Type Surname Self-image immature (unredeemed, sick) normal ripe (redeemed, healthy)
1 perfectionist I am right opinionated, pharisee, corrosive perfectionist, hesitant, scrupulous critically alert, relaxed, ethically high-standing
2 giver I help manipulative, dominant, symbiotic motherly, giving, active caring, kind, original
3 Dynamic I am successful opportunistic, fraudulent, career addicted pragmatic, status-conscious, role-oriented competent, truthful, reliable
4th Tragic romantic I am different sorry, decadent, in
love with death
aesthetic, romantic, stylish creative, natural, disciplined
5 observer I look through isolated, nihilistic, eccentric analytical, distant, abstract inventive, wise, energetic
the devil
I am doing my duty dependent, aggressive, cowardly dutiful, careful, (anti) authoritarian loyal, courageous, trusting
7th Epicureans I am happy excessive, amateurish, opinionated overactive, indulgent, superficial happy, versatile, sober
8th boss I am strong tyrannical, power-obsessed, violent controlling, competitive, direct generous, strong leadership, protective
9 Intermediary I am happy fatalistic, disoriented, stubborn adapted, easy to care for, undecided accepting, peaceful, goal-oriented

## Depth dimensions

The Enneagram and the Triads

According to the enneagrammatic personality typology, every person has three intelligence centers: head (mind / ratio), heart (emotions) and stomach (instinct).

One of the three intelligence centers should dominate every person. This leads to a division into three areas, each of which comprises three adjacent types in the Enneagram:

• Belly types (instinct triad): 8, 9 and 1,
• Heart types (feeling triad): 2, 3 and 4,
• Head types (thinking triad): 5, 6 and 7.

The middle types of triads are connected by the equilateral triangle.

The triads describe how or on what level a type perceives the world to a particular degree and thus also how he feels and acts. At the same time, it shows the basic principle of the ego.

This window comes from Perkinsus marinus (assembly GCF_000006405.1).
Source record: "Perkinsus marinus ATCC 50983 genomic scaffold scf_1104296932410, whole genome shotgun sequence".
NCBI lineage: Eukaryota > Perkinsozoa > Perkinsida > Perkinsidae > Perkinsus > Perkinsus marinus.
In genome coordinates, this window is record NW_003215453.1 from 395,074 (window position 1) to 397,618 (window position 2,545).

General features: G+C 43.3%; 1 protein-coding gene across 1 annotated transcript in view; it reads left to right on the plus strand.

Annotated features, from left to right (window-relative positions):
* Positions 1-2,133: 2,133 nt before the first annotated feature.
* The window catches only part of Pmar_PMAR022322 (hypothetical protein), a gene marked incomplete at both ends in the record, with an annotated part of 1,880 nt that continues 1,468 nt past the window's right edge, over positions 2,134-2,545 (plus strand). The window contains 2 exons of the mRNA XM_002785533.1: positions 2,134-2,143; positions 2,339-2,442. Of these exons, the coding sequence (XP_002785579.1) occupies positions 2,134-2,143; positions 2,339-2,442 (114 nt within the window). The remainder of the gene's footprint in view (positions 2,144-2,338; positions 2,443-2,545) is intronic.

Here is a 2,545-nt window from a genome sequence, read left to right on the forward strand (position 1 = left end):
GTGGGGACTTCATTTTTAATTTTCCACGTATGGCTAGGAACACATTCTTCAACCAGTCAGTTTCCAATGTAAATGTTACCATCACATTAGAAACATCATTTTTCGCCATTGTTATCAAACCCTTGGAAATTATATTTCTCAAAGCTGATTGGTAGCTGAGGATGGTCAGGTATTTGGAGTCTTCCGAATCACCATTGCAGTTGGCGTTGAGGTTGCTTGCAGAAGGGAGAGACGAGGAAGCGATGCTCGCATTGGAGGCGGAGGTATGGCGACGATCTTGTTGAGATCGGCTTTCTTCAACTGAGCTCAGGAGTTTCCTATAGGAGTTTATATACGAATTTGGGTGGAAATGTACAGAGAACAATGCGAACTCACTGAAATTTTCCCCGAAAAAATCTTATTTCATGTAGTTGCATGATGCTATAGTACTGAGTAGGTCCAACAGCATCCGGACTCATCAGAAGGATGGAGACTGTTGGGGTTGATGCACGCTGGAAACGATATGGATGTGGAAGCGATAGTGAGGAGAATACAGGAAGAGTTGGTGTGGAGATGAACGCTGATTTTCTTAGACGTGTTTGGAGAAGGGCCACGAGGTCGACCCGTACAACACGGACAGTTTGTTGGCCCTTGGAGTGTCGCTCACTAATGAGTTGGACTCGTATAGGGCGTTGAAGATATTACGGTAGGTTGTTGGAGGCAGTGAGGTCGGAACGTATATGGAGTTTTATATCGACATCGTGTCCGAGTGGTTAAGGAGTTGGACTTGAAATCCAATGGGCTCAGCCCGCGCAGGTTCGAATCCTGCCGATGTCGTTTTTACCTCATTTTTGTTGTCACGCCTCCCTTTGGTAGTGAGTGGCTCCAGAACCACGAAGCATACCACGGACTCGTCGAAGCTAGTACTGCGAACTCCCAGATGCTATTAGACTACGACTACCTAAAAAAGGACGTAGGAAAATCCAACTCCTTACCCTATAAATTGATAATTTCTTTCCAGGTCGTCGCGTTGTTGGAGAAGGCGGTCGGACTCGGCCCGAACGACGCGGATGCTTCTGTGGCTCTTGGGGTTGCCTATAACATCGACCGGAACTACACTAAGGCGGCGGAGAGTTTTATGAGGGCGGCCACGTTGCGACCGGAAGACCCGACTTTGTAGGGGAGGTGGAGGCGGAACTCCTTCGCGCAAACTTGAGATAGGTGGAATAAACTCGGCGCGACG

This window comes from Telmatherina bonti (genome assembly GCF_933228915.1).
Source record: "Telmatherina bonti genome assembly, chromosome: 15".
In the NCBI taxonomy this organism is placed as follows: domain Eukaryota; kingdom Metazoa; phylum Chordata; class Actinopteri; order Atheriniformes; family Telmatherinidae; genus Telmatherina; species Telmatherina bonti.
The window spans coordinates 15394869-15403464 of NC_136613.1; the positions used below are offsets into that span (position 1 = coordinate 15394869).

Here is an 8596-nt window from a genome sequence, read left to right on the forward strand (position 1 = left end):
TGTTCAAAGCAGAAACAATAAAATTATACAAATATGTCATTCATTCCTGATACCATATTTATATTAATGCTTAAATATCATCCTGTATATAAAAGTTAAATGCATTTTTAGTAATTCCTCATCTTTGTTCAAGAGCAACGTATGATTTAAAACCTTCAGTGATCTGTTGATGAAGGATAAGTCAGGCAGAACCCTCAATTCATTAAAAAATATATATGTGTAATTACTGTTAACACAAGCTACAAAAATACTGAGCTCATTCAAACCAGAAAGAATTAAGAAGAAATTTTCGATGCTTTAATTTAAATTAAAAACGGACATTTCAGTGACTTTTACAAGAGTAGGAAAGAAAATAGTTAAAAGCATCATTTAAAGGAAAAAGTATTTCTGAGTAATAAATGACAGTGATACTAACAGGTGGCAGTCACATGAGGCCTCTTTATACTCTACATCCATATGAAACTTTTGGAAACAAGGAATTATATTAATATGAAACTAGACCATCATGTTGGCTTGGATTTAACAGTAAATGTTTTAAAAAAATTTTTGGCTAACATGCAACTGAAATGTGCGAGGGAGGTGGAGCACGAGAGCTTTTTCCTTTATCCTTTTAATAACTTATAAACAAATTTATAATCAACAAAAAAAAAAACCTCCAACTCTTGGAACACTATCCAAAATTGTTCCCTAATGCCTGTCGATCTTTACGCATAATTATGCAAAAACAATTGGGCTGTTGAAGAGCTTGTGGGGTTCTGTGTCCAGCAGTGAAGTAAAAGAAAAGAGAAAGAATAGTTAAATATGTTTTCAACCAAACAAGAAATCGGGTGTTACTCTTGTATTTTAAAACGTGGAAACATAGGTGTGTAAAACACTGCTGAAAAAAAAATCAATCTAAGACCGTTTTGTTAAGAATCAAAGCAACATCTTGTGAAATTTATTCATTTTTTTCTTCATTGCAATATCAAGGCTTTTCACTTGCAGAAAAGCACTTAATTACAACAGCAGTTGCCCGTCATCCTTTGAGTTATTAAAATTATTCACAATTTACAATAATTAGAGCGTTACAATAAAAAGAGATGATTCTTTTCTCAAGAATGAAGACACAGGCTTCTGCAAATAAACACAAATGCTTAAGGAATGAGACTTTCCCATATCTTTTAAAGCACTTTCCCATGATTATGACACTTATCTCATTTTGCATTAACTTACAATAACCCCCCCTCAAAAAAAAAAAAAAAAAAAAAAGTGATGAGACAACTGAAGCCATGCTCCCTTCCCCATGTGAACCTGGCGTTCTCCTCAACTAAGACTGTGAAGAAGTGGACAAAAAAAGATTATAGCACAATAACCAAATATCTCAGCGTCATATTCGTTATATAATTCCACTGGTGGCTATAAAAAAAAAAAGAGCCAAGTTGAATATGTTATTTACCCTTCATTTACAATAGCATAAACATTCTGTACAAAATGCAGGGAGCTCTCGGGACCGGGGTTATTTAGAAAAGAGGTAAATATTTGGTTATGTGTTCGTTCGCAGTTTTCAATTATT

An overview of the triads and their dominant body areas as well as life themes:

 Triad Fixation dominant body regions / functions organs central life issues character Types 8, 9, 1 instinctively Digestive tract, solar plexus (kinesthetic / haptic) Nose, ear Power, justice, aggression rigid or anti-intraceptive (this is the opposite of inwardness or interest in what is going on in the mind) Types 2, 3, 4 emotionally Cardiovascular system Sense of touch, taste Relationships, for-being, prestige / image hysteroid (seductive nature, great expressiveness, theatrical demeanor) Types 5, 6, 7 mentally Brain, central nervous system eyes Control, understanding, order schizoid (mentally divided)

### wing

A type usually also has properties of one of its two direct neighbors, for example the 4 could also have properties of the 3 or the 5. Usually the influence of one of the neighbors predominates; this is then (engl. as wings wing ), respectively. So there are z. B. a 4 with a 3-wing or a 4 with a 5-wing or a 5 with a 4-wing etc.

### Instinct variants / subtypes

Each type is further differentiated into three instinct variants (sub-types), the social (or sociable) sub-type, the sexual sub-type, or the self-sustaining sub-type.

### Lines of development (arrows)

In the Enneagram symbol, each number has two connecting lines. These are arrows, one of which indicates a "bad" development of the type (referred to as disintegration, devolution) and the other represents the positive development line of the type (referred to as integration, evolution).

Direction of disintegration: If the respective type moves in stressful situations with the arrow to the specified type of the Enneagram, which is also known as his stress point, then he only finds "false comfort" there, which is very harmful for him in the long term.

Direction of integration: If the respective type moves on the path of spiritual maturation with the arrow to the specified type of the Enneagram, which is also called his consolation point (relaxation point), then he finds "real consolation" in the positive qualities of his consolation point.

### Stages of development